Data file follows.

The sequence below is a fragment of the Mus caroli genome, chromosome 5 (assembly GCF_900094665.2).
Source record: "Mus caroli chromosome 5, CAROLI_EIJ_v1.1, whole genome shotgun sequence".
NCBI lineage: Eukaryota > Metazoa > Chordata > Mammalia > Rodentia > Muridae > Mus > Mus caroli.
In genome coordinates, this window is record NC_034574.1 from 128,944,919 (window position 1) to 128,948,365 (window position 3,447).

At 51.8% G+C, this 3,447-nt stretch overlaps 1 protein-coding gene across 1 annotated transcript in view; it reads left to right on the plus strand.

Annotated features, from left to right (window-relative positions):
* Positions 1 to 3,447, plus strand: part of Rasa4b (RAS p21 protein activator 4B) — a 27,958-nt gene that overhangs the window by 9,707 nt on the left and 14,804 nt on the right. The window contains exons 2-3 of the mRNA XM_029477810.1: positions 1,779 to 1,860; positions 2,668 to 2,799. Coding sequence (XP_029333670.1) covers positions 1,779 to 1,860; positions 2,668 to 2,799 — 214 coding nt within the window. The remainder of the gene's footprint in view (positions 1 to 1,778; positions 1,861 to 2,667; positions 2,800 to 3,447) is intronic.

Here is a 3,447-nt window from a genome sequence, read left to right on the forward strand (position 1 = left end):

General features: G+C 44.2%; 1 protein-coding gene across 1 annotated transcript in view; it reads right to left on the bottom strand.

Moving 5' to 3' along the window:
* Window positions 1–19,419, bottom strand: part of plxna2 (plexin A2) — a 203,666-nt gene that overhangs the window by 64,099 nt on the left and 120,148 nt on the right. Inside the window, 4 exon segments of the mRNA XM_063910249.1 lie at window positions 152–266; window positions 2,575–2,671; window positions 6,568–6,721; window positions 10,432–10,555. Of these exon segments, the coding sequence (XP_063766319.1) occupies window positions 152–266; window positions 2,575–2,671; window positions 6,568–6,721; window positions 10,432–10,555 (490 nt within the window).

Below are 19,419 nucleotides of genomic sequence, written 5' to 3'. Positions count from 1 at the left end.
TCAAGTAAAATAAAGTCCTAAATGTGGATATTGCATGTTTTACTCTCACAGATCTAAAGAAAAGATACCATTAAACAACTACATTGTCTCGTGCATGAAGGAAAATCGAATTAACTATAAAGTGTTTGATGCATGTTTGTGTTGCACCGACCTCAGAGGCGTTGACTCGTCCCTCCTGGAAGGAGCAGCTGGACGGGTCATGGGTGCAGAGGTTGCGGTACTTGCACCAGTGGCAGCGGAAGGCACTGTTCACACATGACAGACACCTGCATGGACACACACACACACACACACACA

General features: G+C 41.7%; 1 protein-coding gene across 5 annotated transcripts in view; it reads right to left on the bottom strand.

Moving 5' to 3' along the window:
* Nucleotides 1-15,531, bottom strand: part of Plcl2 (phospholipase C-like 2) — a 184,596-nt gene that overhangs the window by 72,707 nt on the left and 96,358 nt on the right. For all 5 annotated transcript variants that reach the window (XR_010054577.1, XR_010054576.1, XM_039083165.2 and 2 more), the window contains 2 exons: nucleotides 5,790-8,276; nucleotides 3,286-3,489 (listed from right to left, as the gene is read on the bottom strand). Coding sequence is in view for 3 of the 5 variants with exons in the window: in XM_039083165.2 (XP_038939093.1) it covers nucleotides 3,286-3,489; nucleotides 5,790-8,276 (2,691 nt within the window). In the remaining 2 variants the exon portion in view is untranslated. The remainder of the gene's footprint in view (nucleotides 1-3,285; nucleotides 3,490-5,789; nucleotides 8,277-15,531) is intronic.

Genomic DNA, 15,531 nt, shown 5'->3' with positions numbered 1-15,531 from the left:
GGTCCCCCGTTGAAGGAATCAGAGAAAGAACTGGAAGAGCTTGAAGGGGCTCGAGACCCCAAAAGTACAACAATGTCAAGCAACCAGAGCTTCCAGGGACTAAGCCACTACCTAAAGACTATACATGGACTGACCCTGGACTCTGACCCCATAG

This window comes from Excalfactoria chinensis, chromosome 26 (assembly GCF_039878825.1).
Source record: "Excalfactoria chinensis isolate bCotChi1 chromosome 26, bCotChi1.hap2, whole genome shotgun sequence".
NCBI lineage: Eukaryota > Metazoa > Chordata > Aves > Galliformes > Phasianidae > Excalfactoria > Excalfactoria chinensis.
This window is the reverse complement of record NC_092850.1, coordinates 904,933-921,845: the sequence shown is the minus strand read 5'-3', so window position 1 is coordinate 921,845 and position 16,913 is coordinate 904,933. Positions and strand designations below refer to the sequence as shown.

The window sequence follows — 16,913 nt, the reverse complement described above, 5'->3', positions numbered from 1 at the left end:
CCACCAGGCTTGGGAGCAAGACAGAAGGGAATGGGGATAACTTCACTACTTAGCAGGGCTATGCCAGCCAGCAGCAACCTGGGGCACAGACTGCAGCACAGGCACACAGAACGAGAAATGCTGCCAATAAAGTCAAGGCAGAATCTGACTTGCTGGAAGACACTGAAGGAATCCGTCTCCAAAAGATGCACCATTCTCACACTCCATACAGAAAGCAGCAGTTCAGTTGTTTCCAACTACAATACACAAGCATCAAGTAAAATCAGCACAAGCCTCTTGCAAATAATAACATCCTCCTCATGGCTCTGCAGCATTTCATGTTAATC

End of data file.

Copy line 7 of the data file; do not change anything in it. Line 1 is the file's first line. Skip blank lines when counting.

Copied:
* Positions 1 to 3,447, plus strand: part of Rasa4b (RAS p21 protein activator 4B) — a 27,958-nt gene that overhangs the window by 9,707 nt on the left and 14,804 nt on the right. The window contains exons 2-3 of the mRNA XM_029477810.1: positions 1,779 to 1,860; positions 2,668 to 2,799. Coding sequence (XP_029333670.1) covers positions 1,779 to 1,860; positions 2,668 to 2,799 — 214 coding nt within the window. The remainder of the gene's footprint in view (positions 1 to 1,778; positions 1,861 to 2,667; positions 2,800 to 3,447) is intronic.